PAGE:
Nothing makes legalists mad like seeing God’s grace applied to people they deem unfit. This truth can be seen clearly in the passage we will look at today.

After this, Jesus went out and saw a tax collector named Levi sitting at the tax office, and He said to him, “Follow Me!”

Now, right here at the beginning Jesus is getting off on the wrong foot with the religious leaders. He calls a tax collector to be his disciple. Big no-no. Why? Well, because tax collectors were the epitome of evil for every self-respecting Jew. And the Pharisees were nothing if not self-respecting.

You see, the tax collectors (referred to in other versions as “publicans”) were the glue that held the Roman Empire together. Their work funded the famous roads, the coliseums, the aqueduct, and – what most rankled the Jewish people of that day – the presence of the Roman Army in their land.

Not only that, but they were notoriously corrupt. They charged over and above what was required by Rome, and padded their pockets with the difference.

To put it in terms our modern American ears might understand, they were deep state, and the Jews had come to see the Messiah as one who would come and…well…drain the swamp.

And not only does Jesus not drain the swamp, He picks a “swamp creature” for His cabinet.

Now can you understand the outrage? I thought perhaps you might.

It is important to note that, at some point, a genuine conversion occurred in the life of Levi (also known as Matthew). We can see this by what happens next.

So, leaving everything behind, he got up and began to follow Him. Then Levi hosted a grand banquet for Him at his house. Now there was a large crowd of tax collectors and others who were guests with them.

Levi left behind his old life, embarked on a new life of service to Christ, and invited his friends to meet his new Master. Salvation, sanctification, and service. It’s all there.

And although they didn’t understand why Jesus would choose a tax collector, the religious leaders rejoiced at the marked transformation in this man.

Not.

But the Pharisees and their scribes were complaining to His disciples, “Why do you eat and drink with tax collectors and sinners?”

I can hear the comments now. “How could you hang out with such a rabble, Jesus? Don’t you know that ‘you are who you associate with’? I mean…what kind of example are you setting for the others.”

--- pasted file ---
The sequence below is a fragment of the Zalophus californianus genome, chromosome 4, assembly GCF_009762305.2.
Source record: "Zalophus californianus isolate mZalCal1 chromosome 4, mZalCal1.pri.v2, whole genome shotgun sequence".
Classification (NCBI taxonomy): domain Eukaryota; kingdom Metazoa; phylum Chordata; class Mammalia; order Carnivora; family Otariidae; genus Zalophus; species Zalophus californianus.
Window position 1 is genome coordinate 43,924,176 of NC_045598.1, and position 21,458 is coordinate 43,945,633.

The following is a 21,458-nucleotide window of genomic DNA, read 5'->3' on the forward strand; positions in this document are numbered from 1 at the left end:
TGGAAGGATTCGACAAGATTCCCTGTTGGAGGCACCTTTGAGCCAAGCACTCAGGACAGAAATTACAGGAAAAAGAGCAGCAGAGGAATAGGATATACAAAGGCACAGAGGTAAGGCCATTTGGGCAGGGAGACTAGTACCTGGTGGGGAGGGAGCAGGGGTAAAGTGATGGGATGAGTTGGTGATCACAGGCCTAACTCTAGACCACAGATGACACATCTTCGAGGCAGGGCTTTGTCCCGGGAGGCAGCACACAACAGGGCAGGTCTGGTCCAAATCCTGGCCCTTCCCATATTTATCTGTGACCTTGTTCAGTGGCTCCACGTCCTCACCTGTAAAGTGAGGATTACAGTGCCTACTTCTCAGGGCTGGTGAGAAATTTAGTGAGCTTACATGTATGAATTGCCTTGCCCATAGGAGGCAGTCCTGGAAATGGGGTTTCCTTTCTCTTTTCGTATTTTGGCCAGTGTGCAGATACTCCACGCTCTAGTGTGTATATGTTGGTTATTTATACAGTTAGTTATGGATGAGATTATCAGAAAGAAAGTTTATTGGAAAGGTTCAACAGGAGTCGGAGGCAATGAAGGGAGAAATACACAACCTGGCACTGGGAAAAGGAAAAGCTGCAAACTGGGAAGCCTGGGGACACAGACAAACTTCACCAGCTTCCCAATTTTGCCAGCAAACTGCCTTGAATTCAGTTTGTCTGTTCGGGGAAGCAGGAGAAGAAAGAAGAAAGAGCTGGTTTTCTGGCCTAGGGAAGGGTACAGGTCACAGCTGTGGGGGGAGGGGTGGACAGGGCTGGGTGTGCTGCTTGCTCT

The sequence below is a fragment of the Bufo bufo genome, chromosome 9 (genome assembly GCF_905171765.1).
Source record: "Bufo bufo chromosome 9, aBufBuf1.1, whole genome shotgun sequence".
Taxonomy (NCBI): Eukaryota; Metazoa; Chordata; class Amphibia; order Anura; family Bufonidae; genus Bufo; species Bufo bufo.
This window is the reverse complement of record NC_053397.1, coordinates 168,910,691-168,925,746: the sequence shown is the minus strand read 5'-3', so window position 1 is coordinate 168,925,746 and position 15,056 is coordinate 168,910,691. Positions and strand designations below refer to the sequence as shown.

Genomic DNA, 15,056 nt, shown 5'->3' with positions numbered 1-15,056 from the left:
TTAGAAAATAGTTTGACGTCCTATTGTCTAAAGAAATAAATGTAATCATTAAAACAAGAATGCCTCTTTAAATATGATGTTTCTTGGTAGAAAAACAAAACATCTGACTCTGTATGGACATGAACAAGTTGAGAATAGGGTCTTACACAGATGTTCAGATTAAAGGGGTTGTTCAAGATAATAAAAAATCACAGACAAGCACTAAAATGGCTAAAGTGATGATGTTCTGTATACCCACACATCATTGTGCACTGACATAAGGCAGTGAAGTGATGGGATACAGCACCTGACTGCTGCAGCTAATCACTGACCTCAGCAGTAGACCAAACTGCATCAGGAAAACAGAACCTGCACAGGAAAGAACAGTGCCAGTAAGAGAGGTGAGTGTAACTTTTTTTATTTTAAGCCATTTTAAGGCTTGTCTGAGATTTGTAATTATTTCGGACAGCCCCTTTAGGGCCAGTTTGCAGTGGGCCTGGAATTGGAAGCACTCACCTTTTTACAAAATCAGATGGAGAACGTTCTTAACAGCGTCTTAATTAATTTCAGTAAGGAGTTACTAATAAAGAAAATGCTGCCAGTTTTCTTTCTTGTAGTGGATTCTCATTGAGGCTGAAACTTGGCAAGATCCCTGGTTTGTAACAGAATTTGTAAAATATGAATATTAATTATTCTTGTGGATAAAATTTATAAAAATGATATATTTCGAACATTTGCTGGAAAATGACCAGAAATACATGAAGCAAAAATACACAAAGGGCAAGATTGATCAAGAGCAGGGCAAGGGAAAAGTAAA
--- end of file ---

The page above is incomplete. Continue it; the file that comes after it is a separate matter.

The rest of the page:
And I have a fair idea of the nature of the questions, because I have had them asked of me. “Pastor, I would never sit at the table with those guys while they were drinking, like you did. What about your testimony? What will you say to your kids?”

For the record, my kids seem to have handled it ok, and one of the half-inebriated guys at that table now attends our church quite regularly.

That the Pharisees had an overworked sense of their own righteousness can be seen by our Savior’s response:

Jesus replied to them, “The healthy don’t need a doctor, but the sick do. I have not come to call the righteous, but sinners to repentance.”

As I was working through another passage in Luke with my Dad recently, he made the comment to me “Jesus seems to have liked a good zinger.” And what we have in the quote above is a brilliant zinger. If clickbait headlines had existed back then, it would have looked something like this:

Pharisees Complain About Jesus Eating with Tax Collectors. Jesus ABSOLUTELY DESTROYS Them.

Or something like that. When He talks about the healthy, Jesus is not implying that the Pharisees are actually healthy, spiritually speaking. In fact, one could actually get His meaning by putting big ol’ scare quotes around the word “healthy”. Using rapier irony, Jesus is telling them “You are not healthy, but you think you’re healthy, and because of that you are being passed over for God’s grace in favor of this miserable tax collector.”

And that should frighten each one of us Modern American Fundamentalist Evangelical Christians (TM) to our very core. Is our standing with God based on some inherent quality we think we have, over and against others who don’t have it, or is it based on Christ’s reconciling work on behalf of miserable sinners?

Or, put it a better way, which person in this narrative best matches you: the repentant sinner, or the reprobate saints?

This is part of a series in Luke, adapted from messages currently being preached at the Ebenezer Regular Baptist Church in São Luís, Maranhão, Brazil. For the first in the series, go here.

Banner painting: The Calling of St. Matthew by Juan de Pereja